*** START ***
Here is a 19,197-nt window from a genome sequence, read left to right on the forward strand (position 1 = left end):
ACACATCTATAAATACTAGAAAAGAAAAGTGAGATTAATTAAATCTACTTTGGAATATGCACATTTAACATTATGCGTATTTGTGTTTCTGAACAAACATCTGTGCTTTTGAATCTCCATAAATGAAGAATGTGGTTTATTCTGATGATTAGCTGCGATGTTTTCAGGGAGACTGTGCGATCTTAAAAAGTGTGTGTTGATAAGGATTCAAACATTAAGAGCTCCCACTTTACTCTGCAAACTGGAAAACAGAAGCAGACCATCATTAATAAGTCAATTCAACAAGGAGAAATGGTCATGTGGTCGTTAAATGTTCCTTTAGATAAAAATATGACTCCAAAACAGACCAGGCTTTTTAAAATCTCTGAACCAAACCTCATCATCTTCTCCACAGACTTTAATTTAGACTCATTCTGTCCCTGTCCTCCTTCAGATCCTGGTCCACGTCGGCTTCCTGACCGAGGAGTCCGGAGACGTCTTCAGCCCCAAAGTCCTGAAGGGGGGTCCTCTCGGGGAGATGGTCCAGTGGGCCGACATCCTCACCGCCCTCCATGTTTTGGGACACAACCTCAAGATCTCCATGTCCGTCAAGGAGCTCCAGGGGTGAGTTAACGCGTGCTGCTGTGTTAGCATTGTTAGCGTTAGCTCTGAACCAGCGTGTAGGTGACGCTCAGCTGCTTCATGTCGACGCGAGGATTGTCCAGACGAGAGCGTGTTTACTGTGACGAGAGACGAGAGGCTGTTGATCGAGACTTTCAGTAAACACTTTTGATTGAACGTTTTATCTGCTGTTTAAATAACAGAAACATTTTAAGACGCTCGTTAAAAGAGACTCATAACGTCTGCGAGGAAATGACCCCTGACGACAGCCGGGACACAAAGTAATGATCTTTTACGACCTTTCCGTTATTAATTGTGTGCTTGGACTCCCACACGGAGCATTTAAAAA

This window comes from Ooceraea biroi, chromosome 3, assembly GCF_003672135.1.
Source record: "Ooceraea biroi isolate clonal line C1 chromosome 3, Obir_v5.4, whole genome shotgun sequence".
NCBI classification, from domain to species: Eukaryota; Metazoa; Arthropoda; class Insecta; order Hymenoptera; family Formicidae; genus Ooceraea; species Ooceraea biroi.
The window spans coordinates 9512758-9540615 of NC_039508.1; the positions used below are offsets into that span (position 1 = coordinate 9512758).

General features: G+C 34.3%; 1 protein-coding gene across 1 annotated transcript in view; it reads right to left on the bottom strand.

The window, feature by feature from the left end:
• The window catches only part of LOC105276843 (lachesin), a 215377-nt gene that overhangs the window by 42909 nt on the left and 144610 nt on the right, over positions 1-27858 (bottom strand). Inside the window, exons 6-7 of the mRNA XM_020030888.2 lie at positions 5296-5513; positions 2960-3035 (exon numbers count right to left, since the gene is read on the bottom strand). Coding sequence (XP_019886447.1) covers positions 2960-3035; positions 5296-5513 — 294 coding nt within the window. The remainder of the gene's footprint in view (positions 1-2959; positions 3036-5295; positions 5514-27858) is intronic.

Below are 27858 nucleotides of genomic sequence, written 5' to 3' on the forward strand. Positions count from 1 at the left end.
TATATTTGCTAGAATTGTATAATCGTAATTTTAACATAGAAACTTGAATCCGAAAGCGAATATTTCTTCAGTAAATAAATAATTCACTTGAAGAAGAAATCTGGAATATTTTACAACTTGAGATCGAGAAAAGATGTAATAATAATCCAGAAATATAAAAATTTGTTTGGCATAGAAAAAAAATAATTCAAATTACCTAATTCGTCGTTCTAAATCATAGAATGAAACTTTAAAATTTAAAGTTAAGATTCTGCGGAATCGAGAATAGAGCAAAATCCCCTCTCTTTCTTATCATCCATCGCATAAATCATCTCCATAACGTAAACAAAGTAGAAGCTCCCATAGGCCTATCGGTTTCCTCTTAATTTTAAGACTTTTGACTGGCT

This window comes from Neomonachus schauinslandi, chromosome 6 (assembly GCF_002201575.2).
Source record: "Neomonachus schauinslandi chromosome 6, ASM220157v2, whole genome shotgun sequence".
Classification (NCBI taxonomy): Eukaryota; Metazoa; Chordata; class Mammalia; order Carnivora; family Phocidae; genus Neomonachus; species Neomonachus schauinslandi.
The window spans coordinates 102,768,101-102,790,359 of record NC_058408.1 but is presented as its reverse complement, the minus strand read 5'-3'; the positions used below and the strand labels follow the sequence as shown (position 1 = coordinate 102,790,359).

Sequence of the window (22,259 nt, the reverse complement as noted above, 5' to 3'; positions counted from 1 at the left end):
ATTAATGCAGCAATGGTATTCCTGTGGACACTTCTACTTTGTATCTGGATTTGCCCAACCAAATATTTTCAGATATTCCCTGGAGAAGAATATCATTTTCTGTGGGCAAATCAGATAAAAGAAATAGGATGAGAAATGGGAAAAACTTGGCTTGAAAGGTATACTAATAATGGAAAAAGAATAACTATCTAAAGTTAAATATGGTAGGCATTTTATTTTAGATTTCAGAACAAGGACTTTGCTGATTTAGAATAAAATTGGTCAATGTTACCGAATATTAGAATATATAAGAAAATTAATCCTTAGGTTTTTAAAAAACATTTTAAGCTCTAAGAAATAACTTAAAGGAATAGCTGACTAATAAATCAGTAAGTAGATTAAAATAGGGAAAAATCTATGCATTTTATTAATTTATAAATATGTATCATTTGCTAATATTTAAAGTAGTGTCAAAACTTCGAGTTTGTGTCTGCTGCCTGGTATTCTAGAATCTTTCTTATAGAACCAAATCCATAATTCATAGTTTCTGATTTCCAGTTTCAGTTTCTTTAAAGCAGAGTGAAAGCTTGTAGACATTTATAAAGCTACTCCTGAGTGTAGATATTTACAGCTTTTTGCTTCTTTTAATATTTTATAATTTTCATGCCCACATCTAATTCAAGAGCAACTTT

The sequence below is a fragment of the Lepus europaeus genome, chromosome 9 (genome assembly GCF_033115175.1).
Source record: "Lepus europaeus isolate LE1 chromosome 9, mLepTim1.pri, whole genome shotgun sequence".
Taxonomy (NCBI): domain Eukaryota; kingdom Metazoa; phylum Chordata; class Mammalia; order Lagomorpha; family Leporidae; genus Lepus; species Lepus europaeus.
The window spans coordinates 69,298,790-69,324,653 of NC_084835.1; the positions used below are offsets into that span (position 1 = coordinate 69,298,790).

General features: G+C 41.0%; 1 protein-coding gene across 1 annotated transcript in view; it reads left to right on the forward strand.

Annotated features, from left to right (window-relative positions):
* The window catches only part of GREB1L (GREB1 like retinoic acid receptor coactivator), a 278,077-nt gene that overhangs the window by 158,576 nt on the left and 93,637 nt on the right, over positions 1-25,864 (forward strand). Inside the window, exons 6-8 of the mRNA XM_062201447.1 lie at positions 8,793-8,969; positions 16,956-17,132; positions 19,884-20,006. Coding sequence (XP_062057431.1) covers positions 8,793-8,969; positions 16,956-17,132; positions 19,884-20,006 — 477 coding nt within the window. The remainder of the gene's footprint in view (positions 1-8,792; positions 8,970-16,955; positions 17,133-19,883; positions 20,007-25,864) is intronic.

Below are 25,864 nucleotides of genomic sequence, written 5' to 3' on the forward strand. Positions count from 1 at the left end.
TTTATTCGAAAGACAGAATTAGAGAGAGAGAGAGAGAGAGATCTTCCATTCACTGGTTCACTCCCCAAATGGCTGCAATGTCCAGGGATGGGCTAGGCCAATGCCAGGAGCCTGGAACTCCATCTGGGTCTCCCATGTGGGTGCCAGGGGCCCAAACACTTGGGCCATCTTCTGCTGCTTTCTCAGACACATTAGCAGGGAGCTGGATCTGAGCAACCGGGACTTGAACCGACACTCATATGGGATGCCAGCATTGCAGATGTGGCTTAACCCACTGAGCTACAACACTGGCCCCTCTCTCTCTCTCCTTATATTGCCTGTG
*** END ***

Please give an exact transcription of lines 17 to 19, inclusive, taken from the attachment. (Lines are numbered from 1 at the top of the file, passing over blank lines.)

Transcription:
ATTAATGCAGCAATGGTATTCCTGTGGACACTTCTACTTTGTATCTGGATTTGCCCAACCAAATATTTTCAGATATTCCCTGGAGAAGAATATCATTTTCTGTGGGCAAATCAGATAAAAGAAATAGGATGAGAAATGGGAAAAACTTGGCTTGAAAGGTATACTAATAATGGAAAAAGAATAACTATCTAAAGTTAAATATGGTAGGCATTTTATTTTAGATTTCAGAACAAGGACTTTGCTGATTTAGAATAAAATTGGTCAATGTTACCGAATATTAGAATATATAAGAAAATTAATCCTTAGGTTTTTAAAAAACATTTTAAGCTCTAAGAAATAACTTAAAGGAATAGCTGACTAATAAATCAGTAAGTAGATTAAAATAGGGAAAAATCTATGCATTTTATTAATTTATAAATATGTATCATTTGCTAATATTTAAAGTAGTGTCAAAACTTCGAGTTTGTGTCTGCTGCCTGGTATTCTAGAATCTTTCTTATAGAACCAAATCCATAATTCATAGTTTCTGATTTCCAGTTTCAGTTTCTTTAAAGCAGAGTGAAAGCTTGTAGACATTTATAAAGCTACTCCTGAGTGTAGATATTTACAGCTTTTTGCTTCTTTTAATATTTTATAATTTTCATGCCCACATCTAATTCAAGAGCAACTTT

The sequence below is a fragment of the Lepus europaeus genome, chromosome 9 (genome assembly GCF_033115175.1).
Source record: "Lepus europaeus isolate LE1 chromosome 9, mLepTim1.pri, whole genome shotgun sequence".